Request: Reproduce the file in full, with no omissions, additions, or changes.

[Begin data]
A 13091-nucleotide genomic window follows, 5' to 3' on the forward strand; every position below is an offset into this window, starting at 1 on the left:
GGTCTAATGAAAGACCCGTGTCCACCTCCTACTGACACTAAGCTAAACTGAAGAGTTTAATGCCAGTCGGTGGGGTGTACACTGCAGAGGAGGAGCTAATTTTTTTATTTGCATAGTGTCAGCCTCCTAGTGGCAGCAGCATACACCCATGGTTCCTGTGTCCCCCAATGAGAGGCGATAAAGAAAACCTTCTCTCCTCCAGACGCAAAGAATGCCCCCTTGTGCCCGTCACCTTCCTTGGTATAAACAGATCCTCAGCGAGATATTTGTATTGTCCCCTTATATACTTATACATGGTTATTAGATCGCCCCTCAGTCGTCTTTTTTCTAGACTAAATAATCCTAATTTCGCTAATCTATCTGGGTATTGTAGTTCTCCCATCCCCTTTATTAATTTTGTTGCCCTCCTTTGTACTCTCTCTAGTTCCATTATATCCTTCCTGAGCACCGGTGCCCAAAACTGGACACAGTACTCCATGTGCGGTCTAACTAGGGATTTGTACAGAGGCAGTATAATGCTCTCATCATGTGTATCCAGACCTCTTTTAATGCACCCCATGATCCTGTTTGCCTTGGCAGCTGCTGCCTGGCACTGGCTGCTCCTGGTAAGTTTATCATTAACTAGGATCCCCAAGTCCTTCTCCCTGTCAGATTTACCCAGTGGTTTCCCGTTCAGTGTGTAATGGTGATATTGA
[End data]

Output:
A 13091-nucleotide genomic window follows, 5' to 3' on the forward strand; every position below is an offset into this window, starting at 1 on the left:
GGTCTAATGAAAGACCCGTGTCCACCTCCTACTGACACTAAGCTAAACTGAAGAGTTTAATGCCAGTCGGTGGGGTGTACACTGCAGAGGAGGAGCTAATTTTTTTATTTGCATAGTGTCAGCCTCCTAGTGGCAGCAGCATACACCCATGGTTCCTGTGTCCCCCAATGAGAGGCGATAAAGAAAACCTTCTCTCCTCCAGACGCAAAGAATGCCCCCTTGTGCCCGTCACCTTCCTTGGTATAAACAGATCCTCAGCGAGATATTTGTATTGTCCCCTTATATACTTATACATGGTTATTAGATCGCCCCTCAGTCGTCTTTTTTCTAGACTAAATAATCCTAATTTCGCTAATCTATCTGGGTATTGTAGTTCTCCCATCCCCTTTATTAATTTTGTTGCCCTCCTTTGTACTCTCTCTAGTTCCATTATATCCTTCCTGAGCACCGGTGCCCAAAACTGGACACAGTACTCCATGTGCGGTCTAACTAGGGATTTGTACAGAGGCAGTATAATGCTCTCATCATGTGTATCCAGACCTCTTTTAATGCACCCCATGATCCTGTTTGCCTTGGCAGCTGCTGCCTGGCACTGGCTGCTCCTGGTAAGTTTATCATTAACTAGGATCCCCAAGTCCTTCTCCCTGTCAGATTTACCCAGTGGTTTCCCGTTCAGTGTGTAATGGTGATATTGA